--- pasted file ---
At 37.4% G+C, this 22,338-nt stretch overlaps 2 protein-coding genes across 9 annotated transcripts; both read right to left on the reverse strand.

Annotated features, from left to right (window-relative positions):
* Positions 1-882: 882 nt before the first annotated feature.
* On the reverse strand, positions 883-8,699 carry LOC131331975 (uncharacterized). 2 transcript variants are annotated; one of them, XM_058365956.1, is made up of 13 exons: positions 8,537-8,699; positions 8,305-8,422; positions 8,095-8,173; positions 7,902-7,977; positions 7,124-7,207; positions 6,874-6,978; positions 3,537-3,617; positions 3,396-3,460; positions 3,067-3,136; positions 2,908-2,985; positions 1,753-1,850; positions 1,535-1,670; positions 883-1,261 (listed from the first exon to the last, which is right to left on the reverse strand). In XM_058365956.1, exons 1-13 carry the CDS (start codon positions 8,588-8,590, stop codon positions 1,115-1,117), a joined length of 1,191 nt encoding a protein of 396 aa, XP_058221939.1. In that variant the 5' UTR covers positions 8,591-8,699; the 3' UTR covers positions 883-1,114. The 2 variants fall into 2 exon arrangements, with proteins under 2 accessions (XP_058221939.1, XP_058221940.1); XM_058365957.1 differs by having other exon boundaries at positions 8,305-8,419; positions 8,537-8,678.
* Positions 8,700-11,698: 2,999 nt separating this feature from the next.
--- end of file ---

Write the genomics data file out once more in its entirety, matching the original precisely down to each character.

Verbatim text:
At 37.4% G+C, this 22,338-nt stretch overlaps 2 protein-coding genes across 9 annotated transcripts; both read right to left on the reverse strand.

Annotated features, from left to right (window-relative positions):
* Positions 1-882: 882 nt before the first annotated feature.
* On the reverse strand, positions 883-8,699 carry LOC131331975 (uncharacterized). 2 transcript variants are annotated; one of them, XM_058365956.1, is made up of 13 exons: positions 8,537-8,699; positions 8,305-8,422; positions 8,095-8,173; positions 7,902-7,977; positions 7,124-7,207; positions 6,874-6,978; positions 3,537-3,617; positions 3,396-3,460; positions 3,067-3,136; positions 2,908-2,985; positions 1,753-1,850; positions 1,535-1,670; positions 883-1,261 (listed from the first exon to the last, which is right to left on the reverse strand). In XM_058365956.1, exons 1-13 carry the CDS (start codon positions 8,588-8,590, stop codon positions 1,115-1,117), a joined length of 1,191 nt encoding a protein of 396 aa, XP_058221939.1. In that variant the 5' UTR covers positions 8,591-8,699; the 3' UTR covers positions 883-1,114. The 2 variants fall into 2 exon arrangements, with proteins under 2 accessions (XP_058221939.1, XP_058221940.1); XM_058365957.1 differs by having other exon boundaries at positions 8,305-8,419; positions 8,537-8,678.
* Positions 8,700-11,698: 2,999 nt separating this feature from the next.